Burton's Batman is no Joke-r
It's amusing to think that when "Batman" came out in 1989 that many felt it was too different to the popular TV series as it didn't feel as jokey and had a darker side. Yet watched now after Christopher Nolan gave us the much darker "Batman Begins" and "The Dark Knight" it feels as camp and comical as ever. But even if in comparison Tim Burton's "Batman" does now feel quite comical it is still a very good movie. It may not be dark enough for the comic book purists but what Tim Burton did was to create a middle ground super hero movie one which had a dark side but also a fun side and as such "Batman" works.
Despite the best efforts of D.A. Harvey Dent (Billy Dee Williams) and police commissioner Jim Gordon (Pat Hingle), Gotham City is over run with criminals and it doesn't help that the police department is full of corruption. But from nowhere a masked vigilante appears in the form of a giant Bat who may cause Dent and Gordon to worry, but seems intent on bringing criminals down. Enter journalist Alexander Knox (Robert Wuhl) and photographer Vicky Vale (Kim Basinger - No Mercy) who want to learn who is the Batman (Michael Keaton - Beetlejuice) who appears to go out looking for trouble at night. And at the same time enter Jack Napier who having become horribly disfigured in a chemical bath takes on the alter ego of the Joker (Jack Nicholson - The Witches of Eastwick), taking control of the criminal underworld and causing Gotham to fall into more chaos.
What is quite special about "Batman" is that it manages to deliver so much Batman back story and characters yet also a storyline which isn't just about who Batman is. And in doings so it doesn't feel like two separate movies thrown together where we get the history followed by the story. It interweaves them so whilst in the opening half we meet a range of characters such as Harvey Dent, Jack Napier, Vicki Vale, Commissioner Gordon and Alfred the loyal Butler they are introduced as part of the bigger storyline. What this means is rather than being disjointed "Batman" builds layer upon layer of story till it ends up focusing on the battle between Batman and The Joker.
It's no surprise that with Tim Burton at the directional helm of "Batman" it as a visual treat of quirkiness. Coming relatively early on in is his career as a director "Batman" is by no means as weird as some of Burton's later movies, but those gothic touches are there especially in the construction of Gotham City. It's a blend of an old style, smoky city with great imposing buildings and dark alleyways but it's enlivened by splashes of colour making it a brilliant back drop to all the action and story.
And Tim Burton also has to be commended for getting the blend of action, storyline and humour just right. "Batman" maybe darker that the old Adam West TV series but there is still plenty of humour weaving it's way through out the movie. It may now feel quite camp in comparison to say "Batman Begins" but for me it makes "Batman" a joy to watch as you go from drama and action to a light hearted moment without it feeling forced.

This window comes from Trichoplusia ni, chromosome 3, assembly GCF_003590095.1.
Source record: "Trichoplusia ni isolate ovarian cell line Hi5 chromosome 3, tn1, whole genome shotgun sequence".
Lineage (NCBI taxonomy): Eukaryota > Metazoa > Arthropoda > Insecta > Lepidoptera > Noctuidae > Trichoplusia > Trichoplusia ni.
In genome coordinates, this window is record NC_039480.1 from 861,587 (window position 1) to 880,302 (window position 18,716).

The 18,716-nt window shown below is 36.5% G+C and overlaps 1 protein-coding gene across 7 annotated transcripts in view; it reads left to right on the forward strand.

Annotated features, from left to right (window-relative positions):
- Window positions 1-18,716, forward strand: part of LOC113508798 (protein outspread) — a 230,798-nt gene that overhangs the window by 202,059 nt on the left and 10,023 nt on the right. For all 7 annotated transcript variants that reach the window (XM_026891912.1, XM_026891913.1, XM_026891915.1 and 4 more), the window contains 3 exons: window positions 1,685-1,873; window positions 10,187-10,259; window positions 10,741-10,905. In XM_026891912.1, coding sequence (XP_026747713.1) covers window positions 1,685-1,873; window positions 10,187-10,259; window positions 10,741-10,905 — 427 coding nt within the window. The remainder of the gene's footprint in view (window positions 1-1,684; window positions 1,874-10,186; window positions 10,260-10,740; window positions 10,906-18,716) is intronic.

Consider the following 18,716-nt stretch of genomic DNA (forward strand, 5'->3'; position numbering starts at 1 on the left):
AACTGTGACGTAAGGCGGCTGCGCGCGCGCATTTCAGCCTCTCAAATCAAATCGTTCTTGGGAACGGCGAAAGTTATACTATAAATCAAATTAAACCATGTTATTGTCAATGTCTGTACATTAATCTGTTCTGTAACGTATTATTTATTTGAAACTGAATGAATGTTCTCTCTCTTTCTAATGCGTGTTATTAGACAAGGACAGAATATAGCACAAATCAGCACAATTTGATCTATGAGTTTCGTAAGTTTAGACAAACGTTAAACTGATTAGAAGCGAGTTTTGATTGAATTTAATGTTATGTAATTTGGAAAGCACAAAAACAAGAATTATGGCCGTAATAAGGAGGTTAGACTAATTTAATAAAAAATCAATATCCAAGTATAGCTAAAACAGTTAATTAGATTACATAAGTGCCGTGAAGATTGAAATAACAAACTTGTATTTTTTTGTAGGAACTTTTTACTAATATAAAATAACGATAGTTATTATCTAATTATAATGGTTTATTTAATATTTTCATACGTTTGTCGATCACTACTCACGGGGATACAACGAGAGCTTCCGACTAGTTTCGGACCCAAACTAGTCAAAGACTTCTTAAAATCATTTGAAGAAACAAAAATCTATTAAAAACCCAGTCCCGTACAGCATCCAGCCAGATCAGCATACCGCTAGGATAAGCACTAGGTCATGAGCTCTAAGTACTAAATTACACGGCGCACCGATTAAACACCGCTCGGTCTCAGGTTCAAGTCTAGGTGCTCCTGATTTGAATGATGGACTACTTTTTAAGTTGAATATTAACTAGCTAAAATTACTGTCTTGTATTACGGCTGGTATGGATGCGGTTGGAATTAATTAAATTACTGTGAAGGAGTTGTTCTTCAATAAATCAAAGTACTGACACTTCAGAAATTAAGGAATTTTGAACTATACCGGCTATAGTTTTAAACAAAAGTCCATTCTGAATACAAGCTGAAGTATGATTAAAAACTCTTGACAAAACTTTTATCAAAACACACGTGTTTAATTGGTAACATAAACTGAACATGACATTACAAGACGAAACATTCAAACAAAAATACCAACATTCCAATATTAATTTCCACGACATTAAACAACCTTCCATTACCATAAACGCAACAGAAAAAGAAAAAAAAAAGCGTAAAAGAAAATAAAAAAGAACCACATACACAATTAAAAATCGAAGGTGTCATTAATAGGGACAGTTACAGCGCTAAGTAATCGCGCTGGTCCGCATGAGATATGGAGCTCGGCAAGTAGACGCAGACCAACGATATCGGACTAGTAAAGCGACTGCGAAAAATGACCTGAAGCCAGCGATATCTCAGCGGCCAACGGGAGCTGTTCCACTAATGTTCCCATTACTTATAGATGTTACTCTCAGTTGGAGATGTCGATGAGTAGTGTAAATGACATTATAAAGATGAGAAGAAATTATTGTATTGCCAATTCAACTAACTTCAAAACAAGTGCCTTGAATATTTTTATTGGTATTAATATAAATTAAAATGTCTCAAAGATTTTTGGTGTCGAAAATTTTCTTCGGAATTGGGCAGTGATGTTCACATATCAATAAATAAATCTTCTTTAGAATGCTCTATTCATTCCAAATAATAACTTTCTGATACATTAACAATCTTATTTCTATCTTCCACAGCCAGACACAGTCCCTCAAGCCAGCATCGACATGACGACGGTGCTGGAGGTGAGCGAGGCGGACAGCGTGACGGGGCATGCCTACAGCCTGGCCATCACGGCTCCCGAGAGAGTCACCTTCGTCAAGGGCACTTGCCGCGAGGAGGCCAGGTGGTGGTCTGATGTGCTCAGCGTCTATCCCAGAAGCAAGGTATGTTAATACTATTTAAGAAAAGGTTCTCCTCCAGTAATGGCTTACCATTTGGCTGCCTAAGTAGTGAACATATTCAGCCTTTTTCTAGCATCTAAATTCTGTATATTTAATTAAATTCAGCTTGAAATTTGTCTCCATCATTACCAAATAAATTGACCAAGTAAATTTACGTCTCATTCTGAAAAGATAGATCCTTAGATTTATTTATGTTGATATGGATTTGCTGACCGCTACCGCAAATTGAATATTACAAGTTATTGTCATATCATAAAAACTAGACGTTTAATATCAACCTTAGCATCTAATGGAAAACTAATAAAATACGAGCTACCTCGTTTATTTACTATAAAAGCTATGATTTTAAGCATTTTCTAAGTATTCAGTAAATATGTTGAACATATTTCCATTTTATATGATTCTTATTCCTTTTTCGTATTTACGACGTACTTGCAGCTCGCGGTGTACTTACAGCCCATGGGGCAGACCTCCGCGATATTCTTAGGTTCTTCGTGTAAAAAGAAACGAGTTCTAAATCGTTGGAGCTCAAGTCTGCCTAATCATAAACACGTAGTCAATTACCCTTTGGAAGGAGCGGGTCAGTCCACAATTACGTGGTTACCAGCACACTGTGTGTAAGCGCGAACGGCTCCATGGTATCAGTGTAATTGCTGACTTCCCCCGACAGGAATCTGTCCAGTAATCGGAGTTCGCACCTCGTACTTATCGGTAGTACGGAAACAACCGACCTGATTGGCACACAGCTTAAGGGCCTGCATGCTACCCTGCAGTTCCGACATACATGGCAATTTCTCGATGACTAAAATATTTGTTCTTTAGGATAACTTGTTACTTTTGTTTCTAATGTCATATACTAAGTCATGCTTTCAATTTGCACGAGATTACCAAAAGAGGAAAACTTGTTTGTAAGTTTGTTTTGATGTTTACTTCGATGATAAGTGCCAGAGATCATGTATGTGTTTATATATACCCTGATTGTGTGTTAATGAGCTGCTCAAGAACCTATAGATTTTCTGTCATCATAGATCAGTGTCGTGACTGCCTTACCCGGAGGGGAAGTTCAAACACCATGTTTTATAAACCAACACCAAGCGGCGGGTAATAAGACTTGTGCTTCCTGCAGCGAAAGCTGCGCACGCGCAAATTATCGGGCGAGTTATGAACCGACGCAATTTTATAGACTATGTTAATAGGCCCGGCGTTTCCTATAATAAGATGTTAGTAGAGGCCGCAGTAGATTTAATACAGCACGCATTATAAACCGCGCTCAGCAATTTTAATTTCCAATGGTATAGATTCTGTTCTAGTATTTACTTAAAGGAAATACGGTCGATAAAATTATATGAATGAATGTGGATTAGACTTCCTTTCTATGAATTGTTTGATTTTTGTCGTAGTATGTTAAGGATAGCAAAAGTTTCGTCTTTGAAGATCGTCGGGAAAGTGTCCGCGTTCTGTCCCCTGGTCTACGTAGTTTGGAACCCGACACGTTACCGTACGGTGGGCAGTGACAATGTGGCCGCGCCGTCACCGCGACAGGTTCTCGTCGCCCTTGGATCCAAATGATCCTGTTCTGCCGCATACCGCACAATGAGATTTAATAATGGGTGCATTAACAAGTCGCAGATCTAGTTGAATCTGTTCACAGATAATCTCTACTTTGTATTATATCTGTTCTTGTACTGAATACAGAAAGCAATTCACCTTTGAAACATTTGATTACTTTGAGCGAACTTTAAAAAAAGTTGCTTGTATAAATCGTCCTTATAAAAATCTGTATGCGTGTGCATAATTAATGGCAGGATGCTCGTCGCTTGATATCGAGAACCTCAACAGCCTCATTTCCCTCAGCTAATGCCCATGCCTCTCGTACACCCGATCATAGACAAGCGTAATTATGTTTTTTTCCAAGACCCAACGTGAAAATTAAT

Now I may get slated for this but for me Michael Keaton is one of the best when it comes to being Batman, especially in the context of this movie. Keaton manages to find the right balance between humour and the dark imposing nature of Batman and although it's not a character of any real depth, when compared to those in more recent batman movies, he gives him just enough depth without going into all the tortured soul business. Alongside Keaton there are entertaining performances through out from Michael Gough, Kim Basinger, Robert Wuhl and Jack Palance all finding the right blend of humour and drama to make "Batman" skip along at a wonderful pace.
But whilst Michael Keaton should be the star of "Batman" you have to say that Jack Nicholson as the Joker is the star. Prior to the chemical bath which turned him into the white faced monster Nicholson infuses Jack Napier with a sense of evil and a real conniving side. But when he becomes the Joker he steals every single scene with a performance so large that no one stands a chance. But it's not wrong being large because it gets across the deranged nature of the Joker that he is scary, fears no one and will do whatever he wants to win but at the same time has an eye for a woman. It's a stunning performance and once more delivers the right balance between being comical and dramatic.
What this all boils down to is that "Batman" is a very good movie and without a doubt the best of the "Batman" franchise from the 80s/90s. It finds that right balance so whilst it does have action and drama it also has a humorous side which although may border on the camp in comparison to the more recent "Batman" movies makes for a far more all round entertaining movie. And whilst you remember "Batman" for the performances of Jack Nicholson, Michael Keaton and Kim Basinger it also manages to deliver a well crafted storyline so that you get the history of Batman and an individual storyline without feeling disjointed.